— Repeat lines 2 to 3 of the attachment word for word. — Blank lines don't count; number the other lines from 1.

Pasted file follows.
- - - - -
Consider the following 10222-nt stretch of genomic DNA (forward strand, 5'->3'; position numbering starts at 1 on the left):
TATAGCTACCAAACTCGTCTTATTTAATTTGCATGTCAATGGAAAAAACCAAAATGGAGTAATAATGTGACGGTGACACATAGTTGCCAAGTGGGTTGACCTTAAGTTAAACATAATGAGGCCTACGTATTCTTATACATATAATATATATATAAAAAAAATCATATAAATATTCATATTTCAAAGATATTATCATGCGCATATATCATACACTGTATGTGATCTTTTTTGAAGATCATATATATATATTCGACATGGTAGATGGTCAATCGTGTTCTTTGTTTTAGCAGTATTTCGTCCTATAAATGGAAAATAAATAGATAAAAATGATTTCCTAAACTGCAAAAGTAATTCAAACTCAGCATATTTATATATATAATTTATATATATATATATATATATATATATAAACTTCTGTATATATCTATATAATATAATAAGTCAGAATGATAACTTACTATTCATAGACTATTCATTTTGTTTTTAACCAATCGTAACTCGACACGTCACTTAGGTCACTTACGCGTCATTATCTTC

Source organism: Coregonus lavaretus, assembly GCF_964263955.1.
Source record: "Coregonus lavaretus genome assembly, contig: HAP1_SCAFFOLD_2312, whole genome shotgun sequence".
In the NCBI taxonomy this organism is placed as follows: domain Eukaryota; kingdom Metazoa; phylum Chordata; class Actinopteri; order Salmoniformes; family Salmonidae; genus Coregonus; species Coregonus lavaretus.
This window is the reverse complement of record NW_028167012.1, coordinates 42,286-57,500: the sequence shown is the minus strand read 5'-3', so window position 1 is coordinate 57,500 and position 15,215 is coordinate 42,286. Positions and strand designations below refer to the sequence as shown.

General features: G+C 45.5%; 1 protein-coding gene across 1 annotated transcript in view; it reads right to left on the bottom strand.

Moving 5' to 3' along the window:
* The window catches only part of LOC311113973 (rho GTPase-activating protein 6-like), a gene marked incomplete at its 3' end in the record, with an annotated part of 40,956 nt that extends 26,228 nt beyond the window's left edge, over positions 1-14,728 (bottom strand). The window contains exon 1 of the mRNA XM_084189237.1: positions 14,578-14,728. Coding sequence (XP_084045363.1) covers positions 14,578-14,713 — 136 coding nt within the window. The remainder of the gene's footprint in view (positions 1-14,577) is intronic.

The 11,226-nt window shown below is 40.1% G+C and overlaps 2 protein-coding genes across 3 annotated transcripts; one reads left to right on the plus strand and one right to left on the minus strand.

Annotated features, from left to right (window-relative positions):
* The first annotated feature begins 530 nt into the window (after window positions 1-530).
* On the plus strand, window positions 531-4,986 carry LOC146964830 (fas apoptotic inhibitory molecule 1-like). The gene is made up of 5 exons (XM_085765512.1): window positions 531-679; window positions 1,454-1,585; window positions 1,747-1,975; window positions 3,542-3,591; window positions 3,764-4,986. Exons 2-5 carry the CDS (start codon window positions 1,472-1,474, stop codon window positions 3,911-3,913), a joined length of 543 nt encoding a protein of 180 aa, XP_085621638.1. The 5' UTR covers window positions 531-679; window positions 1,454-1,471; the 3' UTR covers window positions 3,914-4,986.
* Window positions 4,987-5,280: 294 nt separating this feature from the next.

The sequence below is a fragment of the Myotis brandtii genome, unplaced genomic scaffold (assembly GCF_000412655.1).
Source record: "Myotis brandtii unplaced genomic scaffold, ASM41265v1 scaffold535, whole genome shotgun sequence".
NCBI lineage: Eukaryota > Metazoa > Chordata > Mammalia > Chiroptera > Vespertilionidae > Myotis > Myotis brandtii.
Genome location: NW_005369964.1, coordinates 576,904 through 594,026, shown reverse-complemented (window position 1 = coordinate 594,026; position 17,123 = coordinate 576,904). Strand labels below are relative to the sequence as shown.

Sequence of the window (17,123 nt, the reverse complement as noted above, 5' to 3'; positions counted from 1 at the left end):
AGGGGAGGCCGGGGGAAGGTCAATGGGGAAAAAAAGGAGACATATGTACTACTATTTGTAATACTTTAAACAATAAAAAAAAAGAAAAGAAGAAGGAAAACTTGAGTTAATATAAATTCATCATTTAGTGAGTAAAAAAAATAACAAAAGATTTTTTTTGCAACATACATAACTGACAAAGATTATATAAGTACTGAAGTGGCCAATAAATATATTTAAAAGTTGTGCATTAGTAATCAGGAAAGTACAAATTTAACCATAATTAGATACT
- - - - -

TATAGCTACCAAACTCGTCTTATTTAATTTGCATGTCAATGGAAAAAACCAAAATGGAGTAATAATGTGACGGTGACACATAGTTGCCAAGTGGGTTGACCTTAAGTTAAACATAATGAGGCCTACGTATTCTTATACATATAATATATATATAAAAAAAATCATATAAATATTCATATTTCAAAGATATTATCATGCGCATATATCATACACTGTATGTGATCTTTTTTGAAGATCATATATATATATTCGACATGGTAGATGGTCAATCGTGTTCTTTGTTTTAGCAGTATTTCGTCCTATAAATGGAAAATAAATAGATAAAAATGATTTCCTAAACTGCAAAAGTAATTCAAACTCAGCATATTTATATATATAATTTATATATATATATATATATATATATATAAACTTCTGTATATATCTATATAATATAATAAGTCAGAATGATAACTTACTATTCATAGACTATTCATTTTGTTTTTAACCAATCGTAACTCGACACGTCACTTAGGTCACTTACGCGTCATTATCTTC

Source organism: Coregonus lavaretus, assembly GCF_964263955.1.